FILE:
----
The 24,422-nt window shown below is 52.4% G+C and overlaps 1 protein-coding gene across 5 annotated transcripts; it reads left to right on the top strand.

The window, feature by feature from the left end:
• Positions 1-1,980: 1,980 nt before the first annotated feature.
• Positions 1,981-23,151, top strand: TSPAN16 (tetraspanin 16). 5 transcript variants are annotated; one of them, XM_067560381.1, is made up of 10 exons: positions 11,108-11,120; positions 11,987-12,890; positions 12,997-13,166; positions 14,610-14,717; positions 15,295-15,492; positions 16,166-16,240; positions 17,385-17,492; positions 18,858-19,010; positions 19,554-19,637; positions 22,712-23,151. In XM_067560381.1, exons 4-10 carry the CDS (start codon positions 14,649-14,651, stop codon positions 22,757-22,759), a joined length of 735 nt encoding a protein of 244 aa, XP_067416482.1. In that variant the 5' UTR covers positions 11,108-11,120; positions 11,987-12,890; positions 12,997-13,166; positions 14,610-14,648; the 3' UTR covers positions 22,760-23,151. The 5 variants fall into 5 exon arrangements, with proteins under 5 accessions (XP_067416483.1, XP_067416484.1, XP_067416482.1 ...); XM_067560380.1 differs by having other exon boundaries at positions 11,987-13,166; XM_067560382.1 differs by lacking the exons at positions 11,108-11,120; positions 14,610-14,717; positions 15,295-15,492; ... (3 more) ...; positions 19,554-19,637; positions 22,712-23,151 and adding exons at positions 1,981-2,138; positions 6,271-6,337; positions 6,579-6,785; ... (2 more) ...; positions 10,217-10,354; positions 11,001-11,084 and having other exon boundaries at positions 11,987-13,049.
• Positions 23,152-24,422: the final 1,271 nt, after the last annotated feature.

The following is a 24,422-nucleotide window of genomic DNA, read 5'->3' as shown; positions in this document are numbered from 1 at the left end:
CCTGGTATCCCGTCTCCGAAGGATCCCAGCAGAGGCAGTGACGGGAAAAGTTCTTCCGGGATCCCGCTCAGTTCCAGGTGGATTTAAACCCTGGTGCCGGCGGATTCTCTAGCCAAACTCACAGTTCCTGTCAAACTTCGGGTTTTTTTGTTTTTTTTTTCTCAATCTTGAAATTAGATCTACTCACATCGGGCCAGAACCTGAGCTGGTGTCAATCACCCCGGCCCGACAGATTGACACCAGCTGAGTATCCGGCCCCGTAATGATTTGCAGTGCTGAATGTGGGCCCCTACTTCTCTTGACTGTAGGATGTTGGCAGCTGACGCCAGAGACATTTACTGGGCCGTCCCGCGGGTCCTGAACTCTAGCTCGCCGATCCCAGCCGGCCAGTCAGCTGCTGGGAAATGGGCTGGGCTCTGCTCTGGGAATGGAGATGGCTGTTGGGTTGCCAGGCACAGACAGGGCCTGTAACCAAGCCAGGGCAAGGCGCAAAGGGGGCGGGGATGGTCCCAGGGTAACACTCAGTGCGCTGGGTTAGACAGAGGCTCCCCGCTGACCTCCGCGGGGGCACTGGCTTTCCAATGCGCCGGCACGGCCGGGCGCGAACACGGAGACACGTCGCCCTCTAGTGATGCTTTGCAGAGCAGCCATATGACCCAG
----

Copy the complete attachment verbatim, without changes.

The 24,422-nt window shown below is 52.4% G+C and overlaps 1 protein-coding gene across 5 annotated transcripts; it reads left to right on the top strand.

The window, feature by feature from the left end:
• Positions 1-1,980: 1,980 nt before the first annotated feature.
• Positions 1,981-23,151, top strand: TSPAN16 (tetraspanin 16). 5 transcript variants are annotated; one of them, XM_067560381.1, is made up of 10 exons: positions 11,108-11,120; positions 11,987-12,890; positions 12,997-13,166; positions 14,610-14,717; positions 15,295-15,492; positions 16,166-16,240; positions 17,385-17,492; positions 18,858-19,010; positions 19,554-19,637; positions 22,712-23,151. In XM_067560381.1, exons 4-10 carry the CDS (start codon positions 14,649-14,651, stop codon positions 22,757-22,759), a joined length of 735 nt encoding a protein of 244 aa, XP_067416482.1. In that variant the 5' UTR covers positions 11,108-11,120; positions 11,987-12,890; positions 12,997-13,166; positions 14,610-14,648; the 3' UTR covers positions 22,760-23,151. The 5 variants fall into 5 exon arrangements, with proteins under 5 accessions (XP_067416483.1, XP_067416484.1, XP_067416482.1 ...); XM_067560380.1 differs by having other exon boundaries at positions 11,987-13,166; XM_067560382.1 differs by lacking the exons at positions 11,108-11,120; positions 14,610-14,717; positions 15,295-15,492; ... (3 more) ...; positions 19,554-19,637; positions 22,712-23,151 and adding exons at positions 1,981-2,138; positions 6,271-6,337; positions 6,579-6,785; ... (2 more) ...; positions 10,217-10,354; positions 11,001-11,084 and having other exon boundaries at positions 11,987-13,049.
• Positions 23,152-24,422: the final 1,271 nt, after the last annotated feature.

The following is a 24,422-nucleotide window of genomic DNA, read 5'->3' as shown; positions in this document are numbered from 1 at the left end:
CCTGGTATCCCGTCTCCGAAGGATCCCAGCAGAGGCAGTGACGGGAAAAGTTCTTCCGGGATCCCGCTCAGTTCCAGGTGGATTTAAACCCTGGTGCCGGCGGATTCTCTAGCCAAACTCACAGTTCCTGTCAAACTTCGGGTTTTTTTGTTTTTTTTTTCTCAATCTTGAAATTAGATCTACTCACATCGGGCCAGAACCTGAGCTGGTGTCAATCACCCCGGCCCGACAGATTGACACCAGCTGAGTATCCGGCCCCGTAATGATTTGCAGTGCTGAATGTGGGCCCCTACTTCTCTTGACTGTAGGATGTTGGCAGCTGACGCCAGAGACATTTACTGGGCCGTCCCGCGGGTCCTGAACTCTAGCTCGCCGATCCCAGCCGGCCAGTCAGCTGCTGGGAAATGGGCTGGGCTCTGCTCTGGGAATGGAGATGGCTGTTGGGTTGCCAGGCACAGACAGGGCCTGTAACCAAGCCAGGGCAAGGCGCAAAGGGGGCGGGGATGGTCCCAGGGTAACACTCAGTGCGCTGGGTTAGACAGAGGCTCCCCGCTGACCTCCGCGGGGGCACTGGCTTTCCAATGCGCCGGCACGGCCGGGCGCGAACACGGAGACACGTCGCCCTCTAGTGATGCTTTGCAGAGCAGCCATATGACCCAG